One of many reasons why I love to travel is seeing the real life in different cultures and environments, the little daily rituals of local people. It can be as simple as drinking coffee, every place has its own way how coffee is prepared and enjoyed and the ritual that goes with it.
How to drink coffee in Dubrovnik…
Here in Dubrovnik people mostly drink either a simple shot of coffee, espresso or something that we call bijela kava what translates as white coffee and it’s in a fact coffee with lots of hot milk, something similar to what the French call cafe au lait.
But no matter what kind of coffee people drink one thing is in common for everybody. When we say “Let’s go for a coffee“, it always means ” Let’s sit down, order a cup of coffee and than spend about an hour talking, chatting, sharing and socializing. For us locals a coffee is not just a coffee but an opportunity to meet someone, spend some quality time with that person and share our thoughts, worries, have a laugh and possibly (an innocent) gossip or two. We like to take it easy here and not rush too much, we take our time to enjoy those coffee moments…
So when I was younger I thought that this is the normal and usual way to drink coffee everywhere, meaning – going for a coffee and sitting down to spend some time and enjoy the company of whoever is your coffee partner-in-crime on that occasion.
How to drink coffee in Rome…
The first time I realized that it’s not really the case was when I went the first time to Italy years ago. I was spending my holidays in Rome with my than-boyfriend, now-husband who is Italian and that first morning when we went to walk and explore the streets of Rome I couldn’t wait for the coffee time.
While you are drinking coffee you can check out Rome Colosseum working hours and buy tickets online. Read visiting Colosseum in Rome tips & tricks!
In my mind we were going to sit down on a beautiful charming little piazza, drink coffee and talk for hours. So when he said those magical words “Let’s go for a coffee” I was all ready and excited! He was local so he was taking me to one of the bars with the best coffee in Rome. When we entered the bar I could see crowds of people, all Italians, who were standing next to a long bar and in a very loud manner ordering their “caffè” (meaning espresso) or cappuccino, sprinkling sugar in their cups, giving it a couple of stirs and then drinking it, all within 60 seconds. So we did the same and I couldn’t hide my disappointment. I didn’t want my first coffee in Italy to last 60 seconds while I was fighting with caffeine-needing Italians in some overcrowded bar!!!! But I wanted to experience how locals drink coffee and I sure did, that’s why later I demanded we behave like typical tourists and go sit on that charming picture-perfect little piazza I was dreaming about and drink coffee for hours…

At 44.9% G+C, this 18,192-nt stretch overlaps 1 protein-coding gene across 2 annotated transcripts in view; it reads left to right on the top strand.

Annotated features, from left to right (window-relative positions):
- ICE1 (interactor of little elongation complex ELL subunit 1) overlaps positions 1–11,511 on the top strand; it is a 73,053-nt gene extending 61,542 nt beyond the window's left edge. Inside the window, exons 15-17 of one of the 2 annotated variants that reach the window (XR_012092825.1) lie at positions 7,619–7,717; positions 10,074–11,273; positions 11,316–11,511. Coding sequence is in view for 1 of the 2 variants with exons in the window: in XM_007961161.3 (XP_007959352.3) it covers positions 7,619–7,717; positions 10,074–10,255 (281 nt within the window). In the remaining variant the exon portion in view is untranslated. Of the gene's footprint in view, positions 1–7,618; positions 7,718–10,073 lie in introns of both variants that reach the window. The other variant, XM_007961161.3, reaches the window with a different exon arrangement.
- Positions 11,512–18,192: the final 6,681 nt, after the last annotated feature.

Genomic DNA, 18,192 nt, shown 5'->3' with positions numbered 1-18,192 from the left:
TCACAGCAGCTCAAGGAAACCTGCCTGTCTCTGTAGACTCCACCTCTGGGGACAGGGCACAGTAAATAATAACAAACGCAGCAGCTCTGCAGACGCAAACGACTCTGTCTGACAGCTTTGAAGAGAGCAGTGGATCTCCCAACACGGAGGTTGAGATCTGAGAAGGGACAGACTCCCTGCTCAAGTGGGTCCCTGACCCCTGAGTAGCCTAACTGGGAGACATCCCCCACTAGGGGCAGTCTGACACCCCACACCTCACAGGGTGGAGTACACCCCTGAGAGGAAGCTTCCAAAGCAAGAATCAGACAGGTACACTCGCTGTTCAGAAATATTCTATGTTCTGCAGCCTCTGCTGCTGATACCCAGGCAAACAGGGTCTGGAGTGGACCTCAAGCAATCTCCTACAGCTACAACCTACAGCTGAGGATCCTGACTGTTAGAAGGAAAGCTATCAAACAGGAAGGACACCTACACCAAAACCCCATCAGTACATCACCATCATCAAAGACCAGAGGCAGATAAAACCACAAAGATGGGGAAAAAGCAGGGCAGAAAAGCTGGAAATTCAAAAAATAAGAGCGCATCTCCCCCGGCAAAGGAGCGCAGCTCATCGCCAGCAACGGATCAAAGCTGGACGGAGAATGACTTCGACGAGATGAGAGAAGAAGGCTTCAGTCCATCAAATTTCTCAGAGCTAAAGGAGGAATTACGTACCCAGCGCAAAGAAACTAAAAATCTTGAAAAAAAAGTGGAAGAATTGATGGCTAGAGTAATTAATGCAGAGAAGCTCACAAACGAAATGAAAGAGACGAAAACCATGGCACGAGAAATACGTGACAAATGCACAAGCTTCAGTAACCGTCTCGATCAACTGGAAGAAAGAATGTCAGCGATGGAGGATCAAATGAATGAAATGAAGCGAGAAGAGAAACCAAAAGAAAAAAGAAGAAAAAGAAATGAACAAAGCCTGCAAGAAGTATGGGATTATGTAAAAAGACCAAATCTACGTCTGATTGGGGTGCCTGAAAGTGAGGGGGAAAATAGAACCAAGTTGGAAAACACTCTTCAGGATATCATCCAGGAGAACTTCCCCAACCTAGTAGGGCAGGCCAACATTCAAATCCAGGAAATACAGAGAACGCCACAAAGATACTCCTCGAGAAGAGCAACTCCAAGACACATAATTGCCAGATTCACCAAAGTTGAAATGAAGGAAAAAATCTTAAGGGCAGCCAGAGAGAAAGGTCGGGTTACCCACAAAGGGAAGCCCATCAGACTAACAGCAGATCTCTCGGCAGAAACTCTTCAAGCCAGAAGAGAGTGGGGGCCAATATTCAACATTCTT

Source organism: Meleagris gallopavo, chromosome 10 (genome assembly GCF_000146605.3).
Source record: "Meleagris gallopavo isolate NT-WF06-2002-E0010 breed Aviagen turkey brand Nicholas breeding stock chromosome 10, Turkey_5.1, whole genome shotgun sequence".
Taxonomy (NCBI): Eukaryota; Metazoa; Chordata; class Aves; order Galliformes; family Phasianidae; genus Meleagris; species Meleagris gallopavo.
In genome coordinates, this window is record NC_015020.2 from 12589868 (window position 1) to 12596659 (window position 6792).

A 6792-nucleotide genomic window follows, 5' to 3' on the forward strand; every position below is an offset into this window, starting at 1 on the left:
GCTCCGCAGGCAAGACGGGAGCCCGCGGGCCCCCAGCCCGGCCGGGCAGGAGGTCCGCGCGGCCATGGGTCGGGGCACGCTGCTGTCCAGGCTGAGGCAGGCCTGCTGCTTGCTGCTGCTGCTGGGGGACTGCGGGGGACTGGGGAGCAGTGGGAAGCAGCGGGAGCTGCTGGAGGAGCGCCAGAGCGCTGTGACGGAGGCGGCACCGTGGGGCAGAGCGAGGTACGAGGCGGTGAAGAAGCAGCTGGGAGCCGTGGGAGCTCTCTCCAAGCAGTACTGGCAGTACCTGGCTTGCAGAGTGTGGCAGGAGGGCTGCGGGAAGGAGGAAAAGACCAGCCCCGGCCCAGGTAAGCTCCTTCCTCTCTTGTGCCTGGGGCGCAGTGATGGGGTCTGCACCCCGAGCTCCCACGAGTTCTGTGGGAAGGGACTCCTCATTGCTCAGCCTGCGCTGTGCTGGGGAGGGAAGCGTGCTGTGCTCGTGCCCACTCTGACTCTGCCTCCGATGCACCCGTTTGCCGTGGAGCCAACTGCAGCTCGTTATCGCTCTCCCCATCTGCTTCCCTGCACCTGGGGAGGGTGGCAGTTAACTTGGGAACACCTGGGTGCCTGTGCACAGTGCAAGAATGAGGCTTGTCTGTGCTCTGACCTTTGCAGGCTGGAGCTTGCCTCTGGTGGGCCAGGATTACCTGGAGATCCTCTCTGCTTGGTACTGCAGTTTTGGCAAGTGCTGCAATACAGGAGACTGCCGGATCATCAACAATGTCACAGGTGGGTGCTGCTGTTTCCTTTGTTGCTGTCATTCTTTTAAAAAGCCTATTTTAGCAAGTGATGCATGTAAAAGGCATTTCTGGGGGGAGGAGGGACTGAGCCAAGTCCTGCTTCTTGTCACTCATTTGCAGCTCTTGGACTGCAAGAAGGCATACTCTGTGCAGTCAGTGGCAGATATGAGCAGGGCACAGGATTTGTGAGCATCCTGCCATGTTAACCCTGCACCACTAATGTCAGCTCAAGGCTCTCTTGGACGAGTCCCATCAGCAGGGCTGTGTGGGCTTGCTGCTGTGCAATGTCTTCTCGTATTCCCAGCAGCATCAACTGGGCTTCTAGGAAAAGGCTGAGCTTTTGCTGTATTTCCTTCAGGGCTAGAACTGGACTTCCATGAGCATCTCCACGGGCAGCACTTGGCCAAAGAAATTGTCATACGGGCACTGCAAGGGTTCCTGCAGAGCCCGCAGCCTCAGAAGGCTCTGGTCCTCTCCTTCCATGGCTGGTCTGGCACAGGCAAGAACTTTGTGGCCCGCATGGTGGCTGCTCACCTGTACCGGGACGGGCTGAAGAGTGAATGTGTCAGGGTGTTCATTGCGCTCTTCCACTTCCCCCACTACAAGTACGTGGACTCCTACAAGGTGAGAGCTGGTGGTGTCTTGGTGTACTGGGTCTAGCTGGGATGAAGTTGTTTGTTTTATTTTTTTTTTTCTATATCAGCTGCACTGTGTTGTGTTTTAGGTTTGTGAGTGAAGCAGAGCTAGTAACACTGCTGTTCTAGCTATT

Oh, I forgot to mention one very, very important thing. If you want to do it like Italians, you should NEVER EVER drink cappuccino, “caffé latte” or any form of coffee with lots of milk after lunch, that’s “allowed” only in the morning hours, otherwise is considered a sin!
How to drink coffee in Istanbul….
I was lucky to live in beautiful Turkey for a while and I expected that Turkish people drink coffee all the time and on every occasion, that is sort of what we usually think as Turkish coffee is so famous and it’s a drink that everybody knows about. Again, I was wrong!
Turkish people actually drink tea from their cute little glass cups all the time, like in the morning, before lunch, after lunch, afternoon when meeting a friend, evening after a good meal and than maybe one more cup just before going to sleep. Whenever I lived abroad, I adapted to the local customs so I had Turkish tea all the time too and in fact, I think I had enough tea for a lifetime! But I loved it and still miss it very much, the tea and the little ritual that goes with it.
But what about the coffee? Well, coffee is important too, just not as much as the tea and it should be done in the correct way without exceptions. Turkish coffee is always served with water and usually with a small, sweet treat like delicious Turkish delight. I noticed that in Turkey they like to drink their coffee very sweet and because it’s quite strong, usually just one cup. There is a whole science on making Turkish coffee and I won’t go into details here but it is important that it’s finely ground, strong, made in “cezve” (special coffee making pot, usually made of copper) and served with foam on top in typical Turkish coffee cups.
Travelling always opens our eyes and expands our horizons but also teach us a thing or two on how to drink coffee in different ways!